UDOT’s plan for Little Cottonwood Canyon gondola just prompted another lawsuit

Salt Lake City and Sandy file lawsuit against UDOT for alleged inadequate analysis of construction impact on drinking water

On Monday, Salt Lake City and Sandy filed a lawsuit against the Utah Department of Transportation (UDOT) and other government entities, alleging that UDOT failed to adequately analyze how drinking water in the Salt Lake Valley would be impacted by construction in Little Cottonwood Canyon. This legal action comes just days after environmental groups filed a similar lawsuit against the state of Utah for cutting corners in an environmental study of the canyon.

The lawsuit requests that the court toss out UDOT’s environmental impact study and prohibit any further progress in the department’s plans for addressing traffic issues in Little Cottonwood until a new environmental impact study can be completed. The plaintiffs claim that UDOT and other government bodies failed to fully study the environmental impacts of construction in the watershed canyon, in violation of the National Environmental Policy Act (NEPA).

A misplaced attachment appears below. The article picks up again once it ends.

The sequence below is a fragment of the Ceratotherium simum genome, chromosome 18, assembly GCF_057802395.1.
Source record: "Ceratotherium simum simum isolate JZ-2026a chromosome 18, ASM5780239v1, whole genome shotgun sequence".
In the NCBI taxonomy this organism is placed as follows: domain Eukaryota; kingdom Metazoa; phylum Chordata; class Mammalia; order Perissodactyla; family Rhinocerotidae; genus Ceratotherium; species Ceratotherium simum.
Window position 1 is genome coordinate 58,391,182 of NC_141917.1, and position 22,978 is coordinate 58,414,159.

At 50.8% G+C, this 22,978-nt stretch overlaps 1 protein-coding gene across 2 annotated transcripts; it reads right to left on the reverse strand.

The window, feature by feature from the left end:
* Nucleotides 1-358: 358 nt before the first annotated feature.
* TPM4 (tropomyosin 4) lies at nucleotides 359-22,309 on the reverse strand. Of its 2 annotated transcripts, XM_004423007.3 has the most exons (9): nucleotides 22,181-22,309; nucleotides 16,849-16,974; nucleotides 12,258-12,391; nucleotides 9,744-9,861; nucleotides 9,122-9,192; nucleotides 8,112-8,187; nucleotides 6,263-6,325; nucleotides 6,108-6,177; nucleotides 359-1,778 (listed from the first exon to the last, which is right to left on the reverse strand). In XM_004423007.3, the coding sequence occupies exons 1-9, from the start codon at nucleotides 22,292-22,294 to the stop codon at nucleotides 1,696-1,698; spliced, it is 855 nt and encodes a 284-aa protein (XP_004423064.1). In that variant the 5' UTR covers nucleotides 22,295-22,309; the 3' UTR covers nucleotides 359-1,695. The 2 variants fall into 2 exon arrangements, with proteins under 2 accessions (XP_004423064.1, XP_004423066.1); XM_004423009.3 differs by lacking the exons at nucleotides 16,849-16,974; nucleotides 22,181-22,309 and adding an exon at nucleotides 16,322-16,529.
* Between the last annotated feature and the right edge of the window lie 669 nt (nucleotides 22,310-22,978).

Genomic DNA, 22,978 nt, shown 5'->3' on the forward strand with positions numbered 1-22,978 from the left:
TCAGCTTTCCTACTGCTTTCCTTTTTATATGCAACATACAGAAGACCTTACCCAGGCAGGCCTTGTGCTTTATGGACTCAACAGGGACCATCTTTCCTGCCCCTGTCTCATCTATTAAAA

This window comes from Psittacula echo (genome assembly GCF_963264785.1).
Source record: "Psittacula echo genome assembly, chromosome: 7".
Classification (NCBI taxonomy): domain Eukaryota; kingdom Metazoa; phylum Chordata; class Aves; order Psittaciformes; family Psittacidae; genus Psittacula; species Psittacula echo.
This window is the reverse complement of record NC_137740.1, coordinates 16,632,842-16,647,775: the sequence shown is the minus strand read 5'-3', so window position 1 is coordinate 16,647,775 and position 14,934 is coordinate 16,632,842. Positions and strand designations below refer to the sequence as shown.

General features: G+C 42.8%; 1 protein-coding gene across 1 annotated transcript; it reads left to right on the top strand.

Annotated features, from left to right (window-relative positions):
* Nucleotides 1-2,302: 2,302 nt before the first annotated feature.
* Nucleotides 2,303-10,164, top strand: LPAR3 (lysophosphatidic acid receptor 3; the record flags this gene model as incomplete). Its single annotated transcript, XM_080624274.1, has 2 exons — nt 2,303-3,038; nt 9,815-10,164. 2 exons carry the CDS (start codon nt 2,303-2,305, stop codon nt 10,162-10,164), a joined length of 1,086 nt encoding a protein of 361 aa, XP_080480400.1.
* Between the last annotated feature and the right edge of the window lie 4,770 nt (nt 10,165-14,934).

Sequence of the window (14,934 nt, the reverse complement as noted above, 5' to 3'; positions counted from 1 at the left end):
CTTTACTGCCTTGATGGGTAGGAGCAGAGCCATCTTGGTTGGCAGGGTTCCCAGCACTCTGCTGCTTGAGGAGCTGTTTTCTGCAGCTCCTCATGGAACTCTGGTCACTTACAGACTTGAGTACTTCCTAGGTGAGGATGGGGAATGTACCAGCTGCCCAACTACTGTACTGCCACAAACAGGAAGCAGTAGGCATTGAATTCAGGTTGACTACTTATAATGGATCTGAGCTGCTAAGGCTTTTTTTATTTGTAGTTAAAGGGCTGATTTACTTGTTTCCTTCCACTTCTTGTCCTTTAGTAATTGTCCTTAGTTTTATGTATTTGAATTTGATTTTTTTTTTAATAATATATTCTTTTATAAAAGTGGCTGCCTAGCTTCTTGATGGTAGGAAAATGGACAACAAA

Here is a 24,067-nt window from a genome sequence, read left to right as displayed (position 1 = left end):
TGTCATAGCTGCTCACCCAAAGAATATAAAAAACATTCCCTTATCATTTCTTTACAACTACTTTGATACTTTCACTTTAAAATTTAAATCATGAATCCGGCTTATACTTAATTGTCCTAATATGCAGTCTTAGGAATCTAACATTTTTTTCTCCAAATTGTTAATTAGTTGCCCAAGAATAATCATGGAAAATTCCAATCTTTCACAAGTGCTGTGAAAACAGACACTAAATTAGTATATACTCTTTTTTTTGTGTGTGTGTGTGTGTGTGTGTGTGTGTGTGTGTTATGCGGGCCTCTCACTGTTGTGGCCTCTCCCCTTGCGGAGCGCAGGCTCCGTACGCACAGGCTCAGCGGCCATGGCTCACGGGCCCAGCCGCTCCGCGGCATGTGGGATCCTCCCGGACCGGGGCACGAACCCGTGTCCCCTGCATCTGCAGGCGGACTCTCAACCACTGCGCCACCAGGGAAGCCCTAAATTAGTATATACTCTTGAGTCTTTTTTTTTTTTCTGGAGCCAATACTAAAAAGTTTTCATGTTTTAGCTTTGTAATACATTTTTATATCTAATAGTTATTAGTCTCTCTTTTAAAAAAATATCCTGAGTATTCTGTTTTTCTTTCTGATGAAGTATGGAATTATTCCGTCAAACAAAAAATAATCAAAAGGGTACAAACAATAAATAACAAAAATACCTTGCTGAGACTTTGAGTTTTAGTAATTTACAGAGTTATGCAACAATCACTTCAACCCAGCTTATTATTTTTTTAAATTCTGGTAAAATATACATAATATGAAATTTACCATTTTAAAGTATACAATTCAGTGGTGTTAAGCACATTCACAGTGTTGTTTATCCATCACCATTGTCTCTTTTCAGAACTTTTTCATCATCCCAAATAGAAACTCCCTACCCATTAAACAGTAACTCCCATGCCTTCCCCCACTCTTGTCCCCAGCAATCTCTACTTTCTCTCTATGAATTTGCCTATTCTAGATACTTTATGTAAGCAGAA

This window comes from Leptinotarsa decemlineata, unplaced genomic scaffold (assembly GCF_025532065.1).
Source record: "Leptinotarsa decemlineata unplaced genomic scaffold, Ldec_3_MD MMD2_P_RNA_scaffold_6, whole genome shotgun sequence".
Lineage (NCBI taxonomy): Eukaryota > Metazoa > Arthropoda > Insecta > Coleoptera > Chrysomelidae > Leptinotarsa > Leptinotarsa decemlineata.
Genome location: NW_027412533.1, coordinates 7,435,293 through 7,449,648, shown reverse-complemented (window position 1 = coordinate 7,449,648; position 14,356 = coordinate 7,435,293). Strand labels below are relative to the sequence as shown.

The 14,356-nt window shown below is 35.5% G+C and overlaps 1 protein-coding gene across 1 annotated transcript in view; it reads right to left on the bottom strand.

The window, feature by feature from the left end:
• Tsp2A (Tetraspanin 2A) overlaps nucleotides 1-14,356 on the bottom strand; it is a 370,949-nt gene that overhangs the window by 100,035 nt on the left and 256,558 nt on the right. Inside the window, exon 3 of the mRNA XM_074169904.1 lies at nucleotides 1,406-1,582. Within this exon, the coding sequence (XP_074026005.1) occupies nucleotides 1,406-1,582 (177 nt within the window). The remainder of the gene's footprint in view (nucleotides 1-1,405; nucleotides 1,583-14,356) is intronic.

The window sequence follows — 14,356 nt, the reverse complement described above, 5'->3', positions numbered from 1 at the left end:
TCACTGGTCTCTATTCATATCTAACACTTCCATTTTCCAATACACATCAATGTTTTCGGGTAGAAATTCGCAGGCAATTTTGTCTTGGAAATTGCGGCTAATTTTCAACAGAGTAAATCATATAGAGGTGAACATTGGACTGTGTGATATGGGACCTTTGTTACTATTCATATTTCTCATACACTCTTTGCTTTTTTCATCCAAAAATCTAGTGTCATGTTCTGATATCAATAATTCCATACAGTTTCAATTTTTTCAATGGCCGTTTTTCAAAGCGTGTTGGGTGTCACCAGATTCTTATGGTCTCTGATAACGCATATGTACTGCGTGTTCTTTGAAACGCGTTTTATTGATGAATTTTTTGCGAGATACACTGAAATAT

In addition to UDOT, the lawsuit also names the Federal Highway Administration, the U.S. Forest Service, and UDOT executive director Carlos Braceras as defendants. The municipalities are specifically suing in the hopes of protecting the area’s drinking water, alleging that UDOT’s environmental impact study failed to adequately map out the impact on the valley’s water resources. Both lawsuits filed against UDOT are asking for the department to redo their environmental impact study and ensure that the new study meets federal standards.

It is important to note that the municipalities are not seeking to block transportation improvements, but are instead interested in protecting drinking water for residents in the Salt Lake Valley. A representative for UDOT has not yet responded to a request for comment on the lawsuit.

Historic Background:
Little Cottonwood Canyon has long been a key transportation corridor, connecting the Salt Lake Valley with the Wasatch Mountains. Over the years, increased population and urban development have resulted in traffic congestion and safety concerns in the canyon. UDOT has been working on plans to address these issues, including potential construction projects, which have sparked concerns about their potential impact on the canyon’s environment, particularly the drinking water in the Salt Lake Valley.

As this story develops, we will continue to provide updates on any new developments or responses from the involved parties.

Join Our Social Group For Latest News Updates

WhatsApp Group

Leave a Reply

Your email address will not be published. Required fields are marked *